I'm an admitted life long Final Fantasy VII fangirl, so I'm heavily biased in this review. Just needed to state that immediately.
I loved this game. I loved the attention to detail. I loved actually spending time in Midgar, and getting invested in characters that I already knew were going to die. I knew what would happen and my heart was broken anyway. I loved it. I loved that Cloud got to be a bit more expressive than we are used to seeing him in Final Fantasy media. He's awkward and kinda self conscious. He got to dress in drag and it wasn't entirely played for laughs - it was an honest expression of joy and I love that. I loved that Tifa really does feel like the "Girl Next Door" and you can really see that she's yearning for Cloud. I love that we can see how much pain Barret carries and how much Aerith is a balm for Cloud's awkwardness. I really loved the characterization of everyone.
This is an incredibly satisfying and gratifying experience. I was sad to not be able to continue the story once I reached the end.
What I loved less, however, was the game play loop of every major moment being a boss fight with ever escalating stakes - especially in the last few hours. I was furious to have to go through Dark Souls-esque boss fight after boss fight with each having ever increased difficulty, with my hands literally aching from the button mashing (I'm not a very tactical player. Offense all the way). I didn't super love the ending, or the implications it creates. I also don't love the final boss fight from a story perspective, but in terms of gameplay it was super, super satisfying to finally beat them.
I'm tentatively excited to see where the story goes, but the changes make me nervous as to what the story will end up becoming.
In terms of remakes, it's a solid one, but ultimately it relies on the tried and true and kinda boring Pokémon gameplay loop that at this point is pretty stale. It doesn't really add anything new to the formula, besides updated graphics. Still, I really love the zany story of Sapphire and Ruby, so it was fun to revisit it.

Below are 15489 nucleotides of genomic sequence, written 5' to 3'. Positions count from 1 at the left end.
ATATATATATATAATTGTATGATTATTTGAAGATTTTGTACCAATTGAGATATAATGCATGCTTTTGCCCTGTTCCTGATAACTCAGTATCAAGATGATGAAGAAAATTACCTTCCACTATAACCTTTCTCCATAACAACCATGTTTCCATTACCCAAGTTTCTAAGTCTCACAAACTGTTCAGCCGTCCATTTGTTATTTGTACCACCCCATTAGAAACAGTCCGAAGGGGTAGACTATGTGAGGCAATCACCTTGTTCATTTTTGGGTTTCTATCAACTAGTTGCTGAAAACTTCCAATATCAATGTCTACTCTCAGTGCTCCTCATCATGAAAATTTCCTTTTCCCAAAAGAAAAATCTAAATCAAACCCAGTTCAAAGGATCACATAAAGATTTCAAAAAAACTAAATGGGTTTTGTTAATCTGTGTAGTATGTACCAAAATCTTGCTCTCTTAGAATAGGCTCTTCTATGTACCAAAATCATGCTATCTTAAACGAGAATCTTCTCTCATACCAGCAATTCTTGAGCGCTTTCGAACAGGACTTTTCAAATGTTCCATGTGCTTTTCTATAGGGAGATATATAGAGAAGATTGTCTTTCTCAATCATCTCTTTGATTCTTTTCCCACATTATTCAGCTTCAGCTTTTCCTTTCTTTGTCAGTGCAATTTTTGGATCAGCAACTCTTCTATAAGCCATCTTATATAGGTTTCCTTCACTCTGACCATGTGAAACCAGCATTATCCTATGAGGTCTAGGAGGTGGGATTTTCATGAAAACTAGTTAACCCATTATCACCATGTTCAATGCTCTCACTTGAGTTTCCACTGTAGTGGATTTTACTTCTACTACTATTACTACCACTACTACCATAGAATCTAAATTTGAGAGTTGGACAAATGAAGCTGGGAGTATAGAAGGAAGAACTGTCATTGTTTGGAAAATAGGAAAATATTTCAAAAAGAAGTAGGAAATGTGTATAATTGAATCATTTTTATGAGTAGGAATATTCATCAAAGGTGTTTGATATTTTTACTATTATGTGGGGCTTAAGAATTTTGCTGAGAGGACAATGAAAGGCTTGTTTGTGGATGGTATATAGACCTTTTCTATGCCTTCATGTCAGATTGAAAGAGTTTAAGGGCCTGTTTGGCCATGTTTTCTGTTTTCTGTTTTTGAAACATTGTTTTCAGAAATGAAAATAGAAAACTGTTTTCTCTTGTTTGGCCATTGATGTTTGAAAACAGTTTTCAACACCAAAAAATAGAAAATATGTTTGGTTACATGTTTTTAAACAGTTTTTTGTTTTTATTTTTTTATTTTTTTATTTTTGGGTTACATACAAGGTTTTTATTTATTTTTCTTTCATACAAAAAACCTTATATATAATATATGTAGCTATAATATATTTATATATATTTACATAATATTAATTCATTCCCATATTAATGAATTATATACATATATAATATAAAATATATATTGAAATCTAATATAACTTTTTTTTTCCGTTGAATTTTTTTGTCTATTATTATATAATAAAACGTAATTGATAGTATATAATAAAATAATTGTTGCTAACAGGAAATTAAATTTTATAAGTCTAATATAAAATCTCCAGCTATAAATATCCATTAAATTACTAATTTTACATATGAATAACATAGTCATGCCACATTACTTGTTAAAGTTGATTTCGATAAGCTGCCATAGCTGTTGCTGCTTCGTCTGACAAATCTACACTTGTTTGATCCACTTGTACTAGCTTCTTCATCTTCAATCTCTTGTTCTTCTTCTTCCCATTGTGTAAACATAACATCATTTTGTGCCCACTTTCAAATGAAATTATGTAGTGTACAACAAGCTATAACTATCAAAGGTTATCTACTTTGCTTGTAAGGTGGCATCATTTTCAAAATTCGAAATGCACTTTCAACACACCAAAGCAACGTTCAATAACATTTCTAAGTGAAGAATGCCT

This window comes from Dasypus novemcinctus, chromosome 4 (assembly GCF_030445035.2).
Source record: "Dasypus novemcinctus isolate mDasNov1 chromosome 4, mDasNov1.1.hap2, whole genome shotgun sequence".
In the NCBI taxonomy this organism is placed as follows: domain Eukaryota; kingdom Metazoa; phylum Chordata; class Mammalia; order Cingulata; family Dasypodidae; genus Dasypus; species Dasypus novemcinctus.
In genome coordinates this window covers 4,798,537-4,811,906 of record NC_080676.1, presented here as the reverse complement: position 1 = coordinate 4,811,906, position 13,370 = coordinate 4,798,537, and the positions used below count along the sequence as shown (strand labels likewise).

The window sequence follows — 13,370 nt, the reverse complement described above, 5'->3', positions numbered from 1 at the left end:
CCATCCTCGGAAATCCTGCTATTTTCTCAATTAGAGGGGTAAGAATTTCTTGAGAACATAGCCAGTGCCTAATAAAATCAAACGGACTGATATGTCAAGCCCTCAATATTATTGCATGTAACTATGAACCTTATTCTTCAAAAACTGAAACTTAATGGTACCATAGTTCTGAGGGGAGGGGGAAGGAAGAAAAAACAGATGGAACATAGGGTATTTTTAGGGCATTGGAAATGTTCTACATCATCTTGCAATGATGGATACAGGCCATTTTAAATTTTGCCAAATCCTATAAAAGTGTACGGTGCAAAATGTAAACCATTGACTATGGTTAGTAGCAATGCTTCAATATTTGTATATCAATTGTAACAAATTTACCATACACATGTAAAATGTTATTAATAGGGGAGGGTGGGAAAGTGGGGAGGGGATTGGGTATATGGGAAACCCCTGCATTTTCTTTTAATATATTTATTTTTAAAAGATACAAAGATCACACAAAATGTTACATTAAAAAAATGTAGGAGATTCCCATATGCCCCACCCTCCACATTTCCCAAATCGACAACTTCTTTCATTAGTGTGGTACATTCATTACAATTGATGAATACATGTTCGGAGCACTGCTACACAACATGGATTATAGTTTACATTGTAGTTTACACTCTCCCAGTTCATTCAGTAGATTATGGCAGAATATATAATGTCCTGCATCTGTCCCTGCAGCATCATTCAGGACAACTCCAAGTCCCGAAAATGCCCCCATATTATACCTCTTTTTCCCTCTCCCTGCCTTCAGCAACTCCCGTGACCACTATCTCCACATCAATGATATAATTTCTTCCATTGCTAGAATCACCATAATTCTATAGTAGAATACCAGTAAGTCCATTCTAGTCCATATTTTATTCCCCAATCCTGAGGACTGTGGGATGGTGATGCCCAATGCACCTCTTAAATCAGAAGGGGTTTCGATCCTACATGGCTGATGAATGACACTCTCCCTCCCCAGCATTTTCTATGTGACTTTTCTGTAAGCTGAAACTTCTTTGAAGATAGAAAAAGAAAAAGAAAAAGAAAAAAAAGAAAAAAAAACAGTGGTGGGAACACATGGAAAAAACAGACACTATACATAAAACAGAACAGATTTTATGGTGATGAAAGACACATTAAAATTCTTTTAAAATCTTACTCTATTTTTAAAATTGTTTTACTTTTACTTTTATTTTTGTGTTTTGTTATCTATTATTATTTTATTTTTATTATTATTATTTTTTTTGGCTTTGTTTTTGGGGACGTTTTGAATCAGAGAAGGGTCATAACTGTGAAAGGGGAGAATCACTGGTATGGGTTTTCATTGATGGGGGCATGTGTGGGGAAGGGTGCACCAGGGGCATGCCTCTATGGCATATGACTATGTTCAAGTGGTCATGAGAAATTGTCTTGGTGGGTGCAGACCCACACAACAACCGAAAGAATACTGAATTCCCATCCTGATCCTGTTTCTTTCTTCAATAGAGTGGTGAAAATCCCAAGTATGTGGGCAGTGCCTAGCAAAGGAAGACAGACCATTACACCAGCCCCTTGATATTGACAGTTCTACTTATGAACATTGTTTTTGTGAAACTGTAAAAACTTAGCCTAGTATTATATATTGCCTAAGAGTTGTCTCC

Pokémon Sun and Moon was a really enjoyable experience. The new day/night cycle was really fun and I liked the new Alolan forms a lot. The story was decent but not extremely engaging, and overall, I enjoyed it a lot. Also, Rowlet is probably one of the best designed starters that Game Freak have designed since the original 3, so credit where credit is due for that.
This is essentially a rehashing of Pokémon Moon with some new content thrown in, and while it's fun, the fact that it's a repackaged rehash of the previous game is vaguely annoying. It's still fun, but the gameplay loop of Pokémon feels a bit stale when you're literally revisiting the same story for the second time with a little bit of extra stuff thrown in.
This was a fun time, but I breezed through it. It's definitely "easy" compared to other Pokémon titles, but I really like the overall experience. Pokémon X had a very interesting setting and story, and I liked a lot of the Pokémon introduced in the title. This is a solid Pokémon game, though it went by extremely fast (no more than 3 days), and for that lack of challenge I find it to be a good time but not a necessary one.
a solid port of an amazingly well done game. It's probably the most difficult of all of the gameboy Pokemon games I played as a kid, and this is a really well done and nostalgic time. Highly recommend playing it if you get the chance.